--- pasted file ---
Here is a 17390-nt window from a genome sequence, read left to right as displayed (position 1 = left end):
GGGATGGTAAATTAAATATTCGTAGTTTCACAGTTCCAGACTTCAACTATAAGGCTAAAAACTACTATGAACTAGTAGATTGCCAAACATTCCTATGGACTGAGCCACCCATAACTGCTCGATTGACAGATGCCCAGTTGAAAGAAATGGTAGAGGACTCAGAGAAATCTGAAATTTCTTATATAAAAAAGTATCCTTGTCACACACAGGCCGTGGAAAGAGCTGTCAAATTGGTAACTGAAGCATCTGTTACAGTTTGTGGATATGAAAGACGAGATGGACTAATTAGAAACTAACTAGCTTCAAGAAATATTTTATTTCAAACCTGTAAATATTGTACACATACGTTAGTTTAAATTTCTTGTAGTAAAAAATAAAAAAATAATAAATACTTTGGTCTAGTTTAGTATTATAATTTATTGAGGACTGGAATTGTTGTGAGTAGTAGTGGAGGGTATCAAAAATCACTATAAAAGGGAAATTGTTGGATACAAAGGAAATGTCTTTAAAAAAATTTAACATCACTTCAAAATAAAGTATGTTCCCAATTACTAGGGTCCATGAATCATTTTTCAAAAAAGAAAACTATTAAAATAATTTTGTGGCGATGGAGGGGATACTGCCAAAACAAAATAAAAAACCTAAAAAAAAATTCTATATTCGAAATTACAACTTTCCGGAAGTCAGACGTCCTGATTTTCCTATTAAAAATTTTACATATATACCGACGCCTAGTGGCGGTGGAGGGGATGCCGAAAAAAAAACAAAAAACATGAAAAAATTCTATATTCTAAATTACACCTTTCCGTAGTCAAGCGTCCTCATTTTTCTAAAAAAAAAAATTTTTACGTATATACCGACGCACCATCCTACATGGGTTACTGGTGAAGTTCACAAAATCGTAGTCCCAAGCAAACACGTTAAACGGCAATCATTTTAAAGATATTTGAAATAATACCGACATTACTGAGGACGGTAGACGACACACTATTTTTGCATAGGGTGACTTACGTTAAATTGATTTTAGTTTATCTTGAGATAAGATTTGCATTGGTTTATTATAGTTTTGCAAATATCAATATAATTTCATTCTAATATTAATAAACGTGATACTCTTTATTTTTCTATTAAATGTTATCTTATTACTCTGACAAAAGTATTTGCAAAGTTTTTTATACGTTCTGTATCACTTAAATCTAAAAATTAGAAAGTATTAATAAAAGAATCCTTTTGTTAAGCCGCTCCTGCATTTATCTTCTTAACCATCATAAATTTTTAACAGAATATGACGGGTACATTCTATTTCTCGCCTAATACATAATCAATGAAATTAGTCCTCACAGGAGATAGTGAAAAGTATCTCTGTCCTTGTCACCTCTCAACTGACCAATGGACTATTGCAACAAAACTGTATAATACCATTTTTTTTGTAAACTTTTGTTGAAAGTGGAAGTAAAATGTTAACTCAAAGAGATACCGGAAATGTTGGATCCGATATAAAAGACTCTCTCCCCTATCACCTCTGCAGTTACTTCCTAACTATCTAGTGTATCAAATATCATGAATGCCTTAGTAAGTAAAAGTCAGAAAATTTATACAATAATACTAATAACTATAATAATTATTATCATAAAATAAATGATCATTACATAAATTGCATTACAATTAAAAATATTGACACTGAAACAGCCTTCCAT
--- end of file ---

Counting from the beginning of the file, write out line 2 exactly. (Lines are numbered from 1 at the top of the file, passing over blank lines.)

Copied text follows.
GGGATGGTAAATTAAATATTCGTAGTTTCACAGTTCCAGACTTCAACTATAAGGCTAAAAACTACTATGAACTAGTAGATTGCCAAACATTCCTATGGACTGAGCCACCCATAACTGCTCGATTGACAGATGCCCAGTTGAAAGAAATGGTAGAGGACTCAGAGAAATCTGAAATTTCTTATATAAAAAAGTATCCTTGTCACACACAGGCCGTGGAAAGAGCTGTCAAATTGGTAACTGAAGCATCTGTTACAGTTTGTGGATATGAAAGACGAGATGGACTAATTAGAAACTAACTAGCTTCAAGAAATATTTTATTTCAAACCTGTAAATATTGTACACATACGTTAGTTTAAATTTCTTGTAGTAAAAAATAAAAAAATAATAAATACTTTGGTCTAGTTTAGTATTATAATTTATTGAGGACTGGAATTGTTGTGAGTAGTAGTGGAGGGTATCAAAAATCACTATAAAAGGGAAATTGTTGGATACAAAGGAAATGTCTTTAAAAAAATTTAACATCACTTCAAAATAAAGTATGTTCCCAATTACTAGGGTCCATGAATCATTTTTCAAAAAAGAAAACTATTAAAATAATTTTGTGGCGATGGAGGGGATACTGCCAAAACAAAATAAAAAACCTAAAAAAAAATTCTATATTCGAAATTACAACTTTCCGGAAGTCAGACGTCCTGATTTTCCTATTAAAAATTTTACATATATACCGACGCCTAGTGGCGGTGGAGGGGATGCCGAAAAAAAAACAAAAAACATGAAAAAATTCTATATTCTAAATTACACCTTTCCGTAGTCAAGCGTCCTCATTTTTCTAAAAAAAAAAATTTTTACGTATATACCGACGCACCATCCTACATGGGTTACTGGTGAAGTTCACAAAATCGTAGTCCCAAGCAAACACGTTAAACGGCAATCATTTTAAAGATATTTGAAATAATACCGACATTACTGAGGACGGTAGACGACACACTATTTTTGCATAGGGTGACTTACGTTAAATTGATTTTAGTTTATCTTGAGATAAGATTTGCATTGGTTTATTATAGTTTTGCAAATATCAATATAATTTCATTCTAATATTAATAAACGTGATACTCTTTATTTTTCTATTAAATGTTATCTTATTACTCTGACAAAAGTATTTGCAAAGTTTTTTATACGTTCTGTATCACTTAAATCTAAAAATTAGAAAGTATTAATAAAAGAATCCTTTTGTTAAGCCGCTCCTGCATTTATCTTCTTAACCATCATAAATTTTTAACAGAATATGACGGGTACATTCTATTTCTCGCCTAATACATAATCAATGAAATTAGTCCTCACAGGAGATAGTGAAAAGTATCTCTGTCCTTGTCACCTCTCAACTGACCAATGGACTATTGCAACAAAACTGTATAATACCATTTTTTTTGTAAACTTTTGTTGAAAGTGGAAGTAAAATGTTAACTCAAAGAGATACCGGAAATGTTGGATCCGATATAAAAGACTCTCTCCCCTATCACCTCTGCAGTTACTTCCTAACTATCTAGTGTATCAAATATCATGAATGCCTTAGTAAGTAAAAGTCAGAAAATTTATACAATAATACTAATAACTATAATAATTATTATCATAAAATAAATGATCATTACATAAATTGCATTACAATTAAAAATATTGACACTGAAACAGCCTTCCAT